Political management: There is a clear understanding of the constitutional issues involved in introducing the GST, of course, but also a polite and pragmatic statement of the needs of the states in terms of some protection against revenue uncertainties that might come with the reform, as tax rates and tax bases change. In this context, the previous national government appears to have been somewhat lax in its political management of a complex Centre-state issue6 – the compensation being requested by the states seems to be quite small relative to central tax receipts, or even as a percentage of the fiscal deficit. This bodes well for reaching agreement under the new government, which has a better political equation with many states, and with the business people who will have to pay and help implement the GST. The new finance minister has already reached out to the states for their support of the GST. The states, in turn, have reiterated their desire for some assured compensation for the central sales tax revenue and other tax revenue forgone7 with the shift to the GST – a similar deal was key to the implementation of the VAT over a decade ago. The NIPFP expert team has calculated different scenarios for rates and revenue, based on different assumptions about the phase-in of the new system.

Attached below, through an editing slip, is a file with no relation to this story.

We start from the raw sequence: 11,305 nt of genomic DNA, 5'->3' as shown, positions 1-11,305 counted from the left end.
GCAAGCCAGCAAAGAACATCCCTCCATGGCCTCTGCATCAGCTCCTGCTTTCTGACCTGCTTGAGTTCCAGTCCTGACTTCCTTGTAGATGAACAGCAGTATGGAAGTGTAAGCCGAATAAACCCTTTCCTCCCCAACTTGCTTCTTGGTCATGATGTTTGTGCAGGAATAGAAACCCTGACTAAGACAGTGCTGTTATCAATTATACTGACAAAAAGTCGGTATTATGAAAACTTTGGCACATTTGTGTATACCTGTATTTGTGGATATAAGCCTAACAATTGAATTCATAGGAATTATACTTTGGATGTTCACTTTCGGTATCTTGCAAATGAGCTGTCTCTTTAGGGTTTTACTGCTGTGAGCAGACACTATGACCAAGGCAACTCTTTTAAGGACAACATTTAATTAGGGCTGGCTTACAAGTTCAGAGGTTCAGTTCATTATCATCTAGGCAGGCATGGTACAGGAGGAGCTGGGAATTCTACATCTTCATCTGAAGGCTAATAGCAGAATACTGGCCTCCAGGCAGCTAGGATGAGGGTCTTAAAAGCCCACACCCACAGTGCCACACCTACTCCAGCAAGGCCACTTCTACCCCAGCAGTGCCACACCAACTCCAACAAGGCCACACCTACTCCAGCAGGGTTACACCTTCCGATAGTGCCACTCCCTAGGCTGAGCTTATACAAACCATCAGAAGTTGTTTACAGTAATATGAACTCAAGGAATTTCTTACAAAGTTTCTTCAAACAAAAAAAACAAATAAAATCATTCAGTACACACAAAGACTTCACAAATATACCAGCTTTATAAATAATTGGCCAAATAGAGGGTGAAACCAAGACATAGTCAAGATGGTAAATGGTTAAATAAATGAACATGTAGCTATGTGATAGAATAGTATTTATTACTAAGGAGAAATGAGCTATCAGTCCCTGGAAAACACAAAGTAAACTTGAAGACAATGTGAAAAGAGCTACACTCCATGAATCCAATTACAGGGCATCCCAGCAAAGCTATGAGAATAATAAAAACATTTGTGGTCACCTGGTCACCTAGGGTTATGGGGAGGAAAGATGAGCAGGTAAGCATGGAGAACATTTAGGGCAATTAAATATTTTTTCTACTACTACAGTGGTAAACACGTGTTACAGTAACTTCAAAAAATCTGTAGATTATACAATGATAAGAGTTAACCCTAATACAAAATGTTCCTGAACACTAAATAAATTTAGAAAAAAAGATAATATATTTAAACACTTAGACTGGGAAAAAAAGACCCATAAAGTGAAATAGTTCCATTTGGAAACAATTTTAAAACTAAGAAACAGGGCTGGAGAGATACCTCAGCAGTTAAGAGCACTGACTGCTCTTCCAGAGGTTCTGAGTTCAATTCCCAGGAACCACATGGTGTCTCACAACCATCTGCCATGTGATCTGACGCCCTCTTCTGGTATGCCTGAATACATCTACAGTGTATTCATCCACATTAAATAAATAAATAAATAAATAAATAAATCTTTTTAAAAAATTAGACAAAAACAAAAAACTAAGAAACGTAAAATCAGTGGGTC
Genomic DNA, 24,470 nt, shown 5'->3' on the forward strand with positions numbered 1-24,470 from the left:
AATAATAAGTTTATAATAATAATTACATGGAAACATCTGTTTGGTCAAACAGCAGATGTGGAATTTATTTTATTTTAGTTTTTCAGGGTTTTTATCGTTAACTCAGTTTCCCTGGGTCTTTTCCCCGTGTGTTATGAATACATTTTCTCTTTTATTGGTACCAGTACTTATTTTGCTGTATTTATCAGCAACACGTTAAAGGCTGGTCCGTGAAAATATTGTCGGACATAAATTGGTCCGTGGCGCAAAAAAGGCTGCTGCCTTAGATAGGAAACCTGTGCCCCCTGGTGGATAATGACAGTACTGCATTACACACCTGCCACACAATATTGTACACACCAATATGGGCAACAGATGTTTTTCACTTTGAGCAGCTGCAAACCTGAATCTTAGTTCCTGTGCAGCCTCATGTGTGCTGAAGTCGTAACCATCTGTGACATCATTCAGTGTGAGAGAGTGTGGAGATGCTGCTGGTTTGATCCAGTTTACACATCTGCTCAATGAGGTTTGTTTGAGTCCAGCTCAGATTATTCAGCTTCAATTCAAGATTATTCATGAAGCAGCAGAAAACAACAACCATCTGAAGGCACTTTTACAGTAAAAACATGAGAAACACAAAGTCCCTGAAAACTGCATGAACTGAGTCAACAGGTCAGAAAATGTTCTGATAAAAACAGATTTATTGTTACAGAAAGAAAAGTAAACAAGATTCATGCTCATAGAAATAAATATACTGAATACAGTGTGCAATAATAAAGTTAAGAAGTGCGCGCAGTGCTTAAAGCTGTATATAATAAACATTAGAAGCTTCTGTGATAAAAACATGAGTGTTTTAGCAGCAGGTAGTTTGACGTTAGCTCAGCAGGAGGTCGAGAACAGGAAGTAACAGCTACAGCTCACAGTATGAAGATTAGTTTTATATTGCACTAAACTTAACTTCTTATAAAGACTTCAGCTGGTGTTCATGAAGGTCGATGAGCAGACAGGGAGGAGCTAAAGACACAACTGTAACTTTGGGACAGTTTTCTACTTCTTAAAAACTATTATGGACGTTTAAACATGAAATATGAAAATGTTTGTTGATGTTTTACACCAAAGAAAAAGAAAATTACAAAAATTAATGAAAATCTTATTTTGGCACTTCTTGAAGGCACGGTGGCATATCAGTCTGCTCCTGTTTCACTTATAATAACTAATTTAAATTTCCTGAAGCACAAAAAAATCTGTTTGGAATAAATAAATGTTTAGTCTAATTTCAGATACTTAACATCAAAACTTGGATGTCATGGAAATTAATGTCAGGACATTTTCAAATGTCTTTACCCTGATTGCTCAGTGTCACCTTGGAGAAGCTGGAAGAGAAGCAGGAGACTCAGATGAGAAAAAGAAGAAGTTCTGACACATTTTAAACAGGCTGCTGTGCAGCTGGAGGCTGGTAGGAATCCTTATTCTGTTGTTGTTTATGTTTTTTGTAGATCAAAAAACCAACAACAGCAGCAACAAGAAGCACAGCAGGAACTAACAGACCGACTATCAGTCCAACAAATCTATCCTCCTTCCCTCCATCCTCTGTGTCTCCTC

Institutional innovation: The central government has created a GST Network (GSTN), which is a non-profit company with ownership shares of the Centre, states, National Securities Depository Limited, and three selected financial institutions. The GSTN will provide a common IT infrastructure to support the introduction and implementation of the GST. As the EC discussion paper elucidates, issues of monitoring and control versus costs of compliance, can all be dealt with effectively with a combination of the right policy framework and a solid information infrastructure8.

Way forward

The EC discussion paper of June 2013, which distils many years of discussion and analysis, perhaps marked the end of the process of agreeing on the details of the GST, and the beginning of serious efforts to make it happen. The GST will be a major milestone in Indian economic reform, and it seems likely that a grand bargain between the Centre and the states will soon be reached. Tax reform has not been perfect. There is much left to do. For example, the GST, in coordinating taxes on the same bases (in this case, business sales) may provide a model for reform of the income tax system, allowing states along with the Centre to tax personal incomes (which would require another constitutional amendment, but would give the states much needed revenue autonomy). The GST use of information infrastructure might point the way to methods for strengthening property tax systems across India’s creaking, bursting cities, as well as other aspects of local tax systems. Hence, the GST and the conceptual and real infrastructure it has engendered may have positive spillovers to other, equally important areas for ongoing tax reform.